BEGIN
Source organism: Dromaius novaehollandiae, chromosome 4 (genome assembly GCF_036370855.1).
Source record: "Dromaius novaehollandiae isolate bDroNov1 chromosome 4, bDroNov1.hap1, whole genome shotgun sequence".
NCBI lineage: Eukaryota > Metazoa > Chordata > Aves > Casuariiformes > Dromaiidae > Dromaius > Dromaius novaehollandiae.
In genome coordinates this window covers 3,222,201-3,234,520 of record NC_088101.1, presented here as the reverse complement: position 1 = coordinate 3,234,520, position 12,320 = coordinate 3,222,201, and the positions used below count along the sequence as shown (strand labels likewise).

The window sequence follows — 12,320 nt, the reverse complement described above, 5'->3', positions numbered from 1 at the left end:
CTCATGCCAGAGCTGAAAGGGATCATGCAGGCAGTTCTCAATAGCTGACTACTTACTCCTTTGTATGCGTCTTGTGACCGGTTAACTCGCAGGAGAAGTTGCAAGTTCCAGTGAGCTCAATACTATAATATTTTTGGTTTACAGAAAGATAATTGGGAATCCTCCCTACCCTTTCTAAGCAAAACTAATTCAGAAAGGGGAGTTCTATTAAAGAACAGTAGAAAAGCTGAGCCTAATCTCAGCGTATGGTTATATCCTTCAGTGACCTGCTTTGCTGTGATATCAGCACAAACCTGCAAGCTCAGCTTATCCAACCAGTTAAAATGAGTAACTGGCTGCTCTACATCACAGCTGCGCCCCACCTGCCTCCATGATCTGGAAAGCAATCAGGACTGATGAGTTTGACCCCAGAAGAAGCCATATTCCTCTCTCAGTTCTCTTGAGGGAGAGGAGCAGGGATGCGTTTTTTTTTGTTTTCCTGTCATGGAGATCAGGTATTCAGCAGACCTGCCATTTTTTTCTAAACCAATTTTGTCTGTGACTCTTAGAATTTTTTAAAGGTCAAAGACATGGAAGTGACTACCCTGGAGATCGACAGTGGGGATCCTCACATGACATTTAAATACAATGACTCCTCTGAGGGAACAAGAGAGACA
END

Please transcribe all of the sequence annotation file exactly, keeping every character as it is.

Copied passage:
Source organism: Dromaius novaehollandiae, chromosome 4 (genome assembly GCF_036370855.1).
Source record: "Dromaius novaehollandiae isolate bDroNov1 chromosome 4, bDroNov1.hap1, whole genome shotgun sequence".
NCBI lineage: Eukaryota > Metazoa > Chordata > Aves > Casuariiformes > Dromaiidae > Dromaius > Dromaius novaehollandiae.
In genome coordinates this window covers 3,222,201-3,234,520 of record NC_088101.1, presented here as the reverse complement: position 1 = coordinate 3,234,520, position 12,320 = coordinate 3,222,201, and the positions used below count along the sequence as shown (strand labels likewise).

The window sequence follows — 12,320 nt, the reverse complement described above, 5'->3', positions numbered from 1 at the left end:
CTCATGCCAGAGCTGAAAGGGATCATGCAGGCAGTTCTCAATAGCTGACTACTTACTCCTTTGTATGCGTCTTGTGACCGGTTAACTCGCAGGAGAAGTTGCAAGTTCCAGTGAGCTCAATACTATAATATTTTTGGTTTACAGAAAGATAATTGGGAATCCTCCCTACCCTTTCTAAGCAAAACTAATTCAGAAAGGGGAGTTCTATTAAAGAACAGTAGAAAAGCTGAGCCTAATCTCAGCGTATGGTTATATCCTTCAGTGACCTGCTTTGCTGTGATATCAGCACAAACCTGCAAGCTCAGCTTATCCAACCAGTTAAAATGAGTAACTGGCTGCTCTACATCACAGCTGCGCCCCACCTGCCTCCATGATCTGGAAAGCAATCAGGACTGATGAGTTTGACCCCAGAAGAAGCCATATTCCTCTCTCAGTTCTCTTGAGGGAGAGGAGCAGGGATGCGTTTTTTTTTGTTTTCCTGTCATGGAGATCAGGTATTCAGCAGACCTGCCATTTTTTTCTAAACCAATTTTGTCTGTGACTCTTAGAATTTTTTAAAGGTCAAAGACATGGAAGTGACTACCCTGGAGATCGACAGTGGGGATCCTCACATGACATTTAAATACAATGACTCCTCTGAGGGAACAAGAGAGACA